From poverty to abundance

(not edited draft)

“The history of poverty is almost the history of mankind.” \citep{hazlitt96} One feature of poverty is the extreme shortage of food—that is, famine. There are records of famines from ancient Rome in 441 BCE in Western Europe due to the fall of the Western Roman Empire. There were recurring famines in England and the European continent. Mass starvation frequently happened from the early Middle Ages to the beginning of the Industrial Revolution.

As it is well-known, Thomas Malthus (1766-1834), the English economist, suggested that the linear increase of food production implies the exponential increase of the population, rather than having a lower population, but with a higher living standard. It was a pessimistic perspective. The general view was that Malthus was wrong. Cheap and ample energy (provided mostly as the result of propagation of steam engines) and cheap and plenty raw materials resulted in both agricultural and industrial productivity during the Industrial Revolution. Food production also grew exponentially, and the exponent of food growth was larger than that of the population growth.

The steam engine was one example of the conversion of one type of energy (thermal) into another (mechanical). James Watt’s (1736–1819) used a feedback principle
to control the speed by self-regulation. It is a big event in the history of technological development. Watt designed a centrifugal flyball governor for regulating the speed of the rotary steam engine and a constant a constant speed was
generated by automatic control. The steam engine revolutionized the textile industry and transportation. Robert Fulton (1765-1815), an American engineer, developed a steamboat in 1807, which traveled between New York and Albany on the Hudson River, and George Stephenson (1781-1848) designed steam-powered railways, which crossed between Stockton and Darlington in the northeast of England in 1825.

So machines and new (coal-based) energy sources became the driving forces of the technological changes that interconnected society’s new lifestyles and organizations. Factories were established since the new machines were way too large to house in a worker’s cottage. Factories needed people. There was a fear among small textile workshop owners that machine-based factories would replace people, who would lose their jobs. A community, the Luddites, organized actions to destroy factories. The short-term job losses were compensated for by new machines and investments, by lower prices and by new products. From an historical perspective the Luddites were wrong: “If the Luddite fallacy were true we would all be out of work because productivity has been increasing for two centuries.” \citep{tabarrok03} Soon there was a transition from a rural society to an urban community. This transition is related to the free market and capitalism, as we know that new classes, the bourgeois and proletariat, appeared.

Returning to technology and industrial development, as they are the tools of the transition to abundance, we cannot overestimate the significance of the Bessemer process for the manufacture of steel. The new method made it possible to produce much cheaper, more impured steel. Most importantly, this steel was then used for large construction. The “robber barons,” as the men who oversaw industry giants are sometimes called, like them or not, contributed very much to the birth of modern America by building the modern industries of steel and railroads and integrating such infrastructure with oil and electricity.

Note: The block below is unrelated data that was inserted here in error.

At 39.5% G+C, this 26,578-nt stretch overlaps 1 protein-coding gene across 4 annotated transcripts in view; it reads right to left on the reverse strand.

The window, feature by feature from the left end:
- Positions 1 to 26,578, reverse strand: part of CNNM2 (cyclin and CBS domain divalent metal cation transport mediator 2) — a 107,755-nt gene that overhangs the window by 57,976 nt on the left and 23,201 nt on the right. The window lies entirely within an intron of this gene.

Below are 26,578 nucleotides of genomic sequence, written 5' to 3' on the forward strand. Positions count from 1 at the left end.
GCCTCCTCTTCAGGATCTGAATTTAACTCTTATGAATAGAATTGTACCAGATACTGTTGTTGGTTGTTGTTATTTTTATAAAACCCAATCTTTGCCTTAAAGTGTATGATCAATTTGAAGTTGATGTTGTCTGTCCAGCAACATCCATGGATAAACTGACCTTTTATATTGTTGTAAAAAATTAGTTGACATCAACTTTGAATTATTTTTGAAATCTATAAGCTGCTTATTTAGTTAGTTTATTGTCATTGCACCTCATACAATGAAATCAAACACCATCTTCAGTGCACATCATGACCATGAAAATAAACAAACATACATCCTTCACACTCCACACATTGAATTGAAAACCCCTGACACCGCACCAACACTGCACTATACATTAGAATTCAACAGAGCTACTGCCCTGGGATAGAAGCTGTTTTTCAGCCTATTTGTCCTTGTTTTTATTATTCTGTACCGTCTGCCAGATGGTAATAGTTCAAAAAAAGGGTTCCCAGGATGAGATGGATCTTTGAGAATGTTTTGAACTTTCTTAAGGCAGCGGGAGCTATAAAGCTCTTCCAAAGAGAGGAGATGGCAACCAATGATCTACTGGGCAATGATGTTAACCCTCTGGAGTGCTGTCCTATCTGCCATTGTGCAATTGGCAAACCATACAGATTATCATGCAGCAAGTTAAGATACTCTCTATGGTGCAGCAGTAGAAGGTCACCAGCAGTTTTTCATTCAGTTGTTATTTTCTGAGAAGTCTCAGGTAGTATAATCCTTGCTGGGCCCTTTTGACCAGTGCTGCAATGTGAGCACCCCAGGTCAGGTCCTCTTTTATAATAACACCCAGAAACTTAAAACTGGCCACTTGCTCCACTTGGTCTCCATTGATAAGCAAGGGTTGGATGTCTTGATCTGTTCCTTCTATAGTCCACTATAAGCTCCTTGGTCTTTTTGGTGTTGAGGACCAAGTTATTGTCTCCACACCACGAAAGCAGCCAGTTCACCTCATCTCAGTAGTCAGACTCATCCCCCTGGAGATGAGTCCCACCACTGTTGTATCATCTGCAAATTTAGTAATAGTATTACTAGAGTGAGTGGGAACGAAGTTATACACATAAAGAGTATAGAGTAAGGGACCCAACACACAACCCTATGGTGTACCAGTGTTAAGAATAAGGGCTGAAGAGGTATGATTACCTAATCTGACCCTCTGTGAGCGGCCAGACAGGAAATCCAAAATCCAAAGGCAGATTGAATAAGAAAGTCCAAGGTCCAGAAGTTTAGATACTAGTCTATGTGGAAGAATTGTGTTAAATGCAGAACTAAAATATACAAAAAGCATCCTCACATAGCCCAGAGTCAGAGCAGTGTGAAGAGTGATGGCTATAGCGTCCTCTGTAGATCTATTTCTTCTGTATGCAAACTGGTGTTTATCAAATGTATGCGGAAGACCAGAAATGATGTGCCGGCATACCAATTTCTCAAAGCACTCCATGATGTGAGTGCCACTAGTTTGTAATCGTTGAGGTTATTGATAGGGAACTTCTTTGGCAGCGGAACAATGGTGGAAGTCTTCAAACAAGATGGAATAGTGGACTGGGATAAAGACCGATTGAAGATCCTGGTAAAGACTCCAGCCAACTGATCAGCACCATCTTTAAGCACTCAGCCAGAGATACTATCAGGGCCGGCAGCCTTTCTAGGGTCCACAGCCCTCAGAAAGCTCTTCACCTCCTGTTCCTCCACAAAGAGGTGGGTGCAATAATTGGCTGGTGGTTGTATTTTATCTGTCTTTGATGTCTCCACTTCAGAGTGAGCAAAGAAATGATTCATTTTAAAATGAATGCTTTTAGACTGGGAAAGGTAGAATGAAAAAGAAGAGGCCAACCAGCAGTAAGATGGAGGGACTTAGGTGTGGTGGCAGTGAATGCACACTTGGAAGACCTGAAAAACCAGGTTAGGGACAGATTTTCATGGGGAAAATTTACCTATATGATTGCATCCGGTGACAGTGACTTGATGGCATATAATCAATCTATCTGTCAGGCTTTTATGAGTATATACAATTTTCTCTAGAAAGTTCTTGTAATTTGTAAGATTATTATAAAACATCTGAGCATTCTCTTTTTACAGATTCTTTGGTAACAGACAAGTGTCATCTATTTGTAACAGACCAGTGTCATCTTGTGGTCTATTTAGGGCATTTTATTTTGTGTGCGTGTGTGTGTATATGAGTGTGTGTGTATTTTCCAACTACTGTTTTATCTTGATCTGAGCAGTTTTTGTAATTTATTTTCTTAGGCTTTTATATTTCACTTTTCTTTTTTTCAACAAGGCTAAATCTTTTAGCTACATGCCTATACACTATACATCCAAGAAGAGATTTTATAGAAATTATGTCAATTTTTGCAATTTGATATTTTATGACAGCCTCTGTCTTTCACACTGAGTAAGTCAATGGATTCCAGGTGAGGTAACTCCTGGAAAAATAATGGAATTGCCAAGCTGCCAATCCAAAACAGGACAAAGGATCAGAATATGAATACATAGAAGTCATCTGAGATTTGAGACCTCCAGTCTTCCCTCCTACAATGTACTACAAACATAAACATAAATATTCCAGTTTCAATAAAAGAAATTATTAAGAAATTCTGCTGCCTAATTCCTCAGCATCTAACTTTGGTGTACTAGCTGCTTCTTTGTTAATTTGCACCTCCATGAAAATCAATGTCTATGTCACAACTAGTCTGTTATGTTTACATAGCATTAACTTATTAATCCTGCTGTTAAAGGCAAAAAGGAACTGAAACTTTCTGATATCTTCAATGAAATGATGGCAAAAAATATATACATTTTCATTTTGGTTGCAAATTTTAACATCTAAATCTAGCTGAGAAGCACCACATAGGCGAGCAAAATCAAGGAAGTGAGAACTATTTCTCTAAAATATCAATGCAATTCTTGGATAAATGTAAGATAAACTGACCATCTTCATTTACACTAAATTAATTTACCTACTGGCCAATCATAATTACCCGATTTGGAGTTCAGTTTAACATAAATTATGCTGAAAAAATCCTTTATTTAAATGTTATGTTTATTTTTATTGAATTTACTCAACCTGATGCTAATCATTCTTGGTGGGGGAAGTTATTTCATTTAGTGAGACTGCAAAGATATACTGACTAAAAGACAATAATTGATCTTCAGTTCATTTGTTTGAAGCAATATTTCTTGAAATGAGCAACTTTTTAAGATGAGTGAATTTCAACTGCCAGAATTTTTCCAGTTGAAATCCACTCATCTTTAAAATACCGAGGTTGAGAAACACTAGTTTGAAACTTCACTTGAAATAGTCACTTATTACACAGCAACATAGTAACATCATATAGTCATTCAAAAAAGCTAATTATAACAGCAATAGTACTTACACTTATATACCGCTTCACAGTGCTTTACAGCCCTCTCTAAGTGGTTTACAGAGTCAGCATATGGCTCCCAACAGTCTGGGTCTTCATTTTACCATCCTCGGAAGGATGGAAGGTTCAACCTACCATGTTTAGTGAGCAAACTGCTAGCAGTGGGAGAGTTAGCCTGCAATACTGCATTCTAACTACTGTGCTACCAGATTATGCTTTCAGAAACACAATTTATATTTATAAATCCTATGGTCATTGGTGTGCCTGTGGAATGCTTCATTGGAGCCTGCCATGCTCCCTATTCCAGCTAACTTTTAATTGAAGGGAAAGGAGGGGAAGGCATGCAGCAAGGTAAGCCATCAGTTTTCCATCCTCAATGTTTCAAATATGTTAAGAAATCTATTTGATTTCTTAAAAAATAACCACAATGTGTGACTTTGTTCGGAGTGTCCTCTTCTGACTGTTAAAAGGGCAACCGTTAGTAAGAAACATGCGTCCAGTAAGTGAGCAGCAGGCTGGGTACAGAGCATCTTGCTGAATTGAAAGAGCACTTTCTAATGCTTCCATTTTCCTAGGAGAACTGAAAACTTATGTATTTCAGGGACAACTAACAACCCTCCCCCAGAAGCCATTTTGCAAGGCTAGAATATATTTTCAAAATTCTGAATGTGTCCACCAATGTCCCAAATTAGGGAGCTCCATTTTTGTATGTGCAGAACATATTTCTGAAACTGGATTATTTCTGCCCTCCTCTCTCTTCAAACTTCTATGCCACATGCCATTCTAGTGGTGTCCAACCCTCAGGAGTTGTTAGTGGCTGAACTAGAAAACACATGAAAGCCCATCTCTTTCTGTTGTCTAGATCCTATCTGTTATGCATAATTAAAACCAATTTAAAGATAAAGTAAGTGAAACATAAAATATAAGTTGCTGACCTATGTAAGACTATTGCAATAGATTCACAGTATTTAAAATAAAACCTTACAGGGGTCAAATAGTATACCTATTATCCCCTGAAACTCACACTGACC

The previous two centuries were very contradictory. While there were recurring famines in the 19th 20th centuries, and we had at least two terrible world wars, the years between 1800 and 2000 showed the most prolific growth and economic development in humankind’s history. Much of this progress stems from the Enlightenment.
%We write this text in November 2020, so it is difficult to detach from the US’s actual epidemics and political uncertainties. Still, looking at things from an historical perspective,
The gross world product (GWP) has grown with a dramatic velocity. Data and mathematical models show that GWP evolved at rates faster than exponential—what we call super-exponential. In the exponential growth rate, the acceleration (the speed of the change of velocity) is constant, but when the acceleration is growing, then GWP would keep to infinity \citep{roodman20}. Compared to the lingering misery of the past, human society made a rapid transition from poverty to abundance. (More discussion about growth processes will follow in \ref{ssec:toomuch}).

We don’t necessarily suggest that models capable of describing the past can be adopted without modification to predict the future. However, it is not unreasonable to imagine that new technologies like artificial intelligence will play a similar innovative role to increase growth, as tools like fire, the wheel, the steam engine, and electricity did. It is too early to see the mechanism, but new economic models \citep{acem-rest19,petho18} suggest that the job-reducing effects of automation are overcompensated for by the creation of new jobs that are not dependent on automation. However, optimistic and pessimistic predictions can coexist. In the fall of 2019, the journal \emph{European Economic Review} published a special issue with the title “The Economics of Malthusianism: Can Malthusism return?” In an era of declining population growth, when the proportion of dependents might surge dramatically due to an increase in life expectancy, some kinds of Malthusian concerns might return \citep{naso20}.

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